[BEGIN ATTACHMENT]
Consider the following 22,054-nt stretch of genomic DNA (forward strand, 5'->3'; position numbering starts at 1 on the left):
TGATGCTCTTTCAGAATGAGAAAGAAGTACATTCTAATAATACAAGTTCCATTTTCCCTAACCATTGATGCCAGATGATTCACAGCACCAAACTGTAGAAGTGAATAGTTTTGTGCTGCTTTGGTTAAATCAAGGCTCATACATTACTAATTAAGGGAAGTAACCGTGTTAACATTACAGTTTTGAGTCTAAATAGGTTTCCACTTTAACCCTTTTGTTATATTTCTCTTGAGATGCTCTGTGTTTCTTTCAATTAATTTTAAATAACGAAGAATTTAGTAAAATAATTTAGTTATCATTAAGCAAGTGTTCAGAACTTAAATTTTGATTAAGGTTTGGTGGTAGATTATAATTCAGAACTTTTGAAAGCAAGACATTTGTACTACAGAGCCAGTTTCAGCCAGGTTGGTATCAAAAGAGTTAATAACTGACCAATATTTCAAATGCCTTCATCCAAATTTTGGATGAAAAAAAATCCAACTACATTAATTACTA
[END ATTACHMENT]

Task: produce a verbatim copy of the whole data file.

Consider the following 22,054-nt stretch of genomic DNA (forward strand, 5'->3'; position numbering starts at 1 on the left):
TGATGCTCTTTCAGAATGAGAAAGAAGTACATTCTAATAATACAAGTTCCATTTTCCCTAACCATTGATGCCAGATGATTCACAGCACCAAACTGTAGAAGTGAATAGTTTTGTGCTGCTTTGGTTAAATCAAGGCTCATACATTACTAATTAAGGGAAGTAACCGTGTTAACATTACAGTTTTGAGTCTAAATAGGTTTCCACTTTAACCCTTTTGTTATATTTCTCTTGAGATGCTCTGTGTTTCTTTCAATTAATTTTAAATAACGAAGAATTTAGTAAAATAATTTAGTTATCATTAAGCAAGTGTTCAGAACTTAAATTTTGATTAAGGTTTGGTGGTAGATTATAATTCAGAACTTTTGAAAGCAAGACATTTGTACTACAGAGCCAGTTTCAGCCAGGTTGGTATCAAAAGAGTTAATAACTGACCAATATTTCAAATGCCTTCATCCAAATTTTGGATGAAAAAAAATCCAACTACATTAATTACTA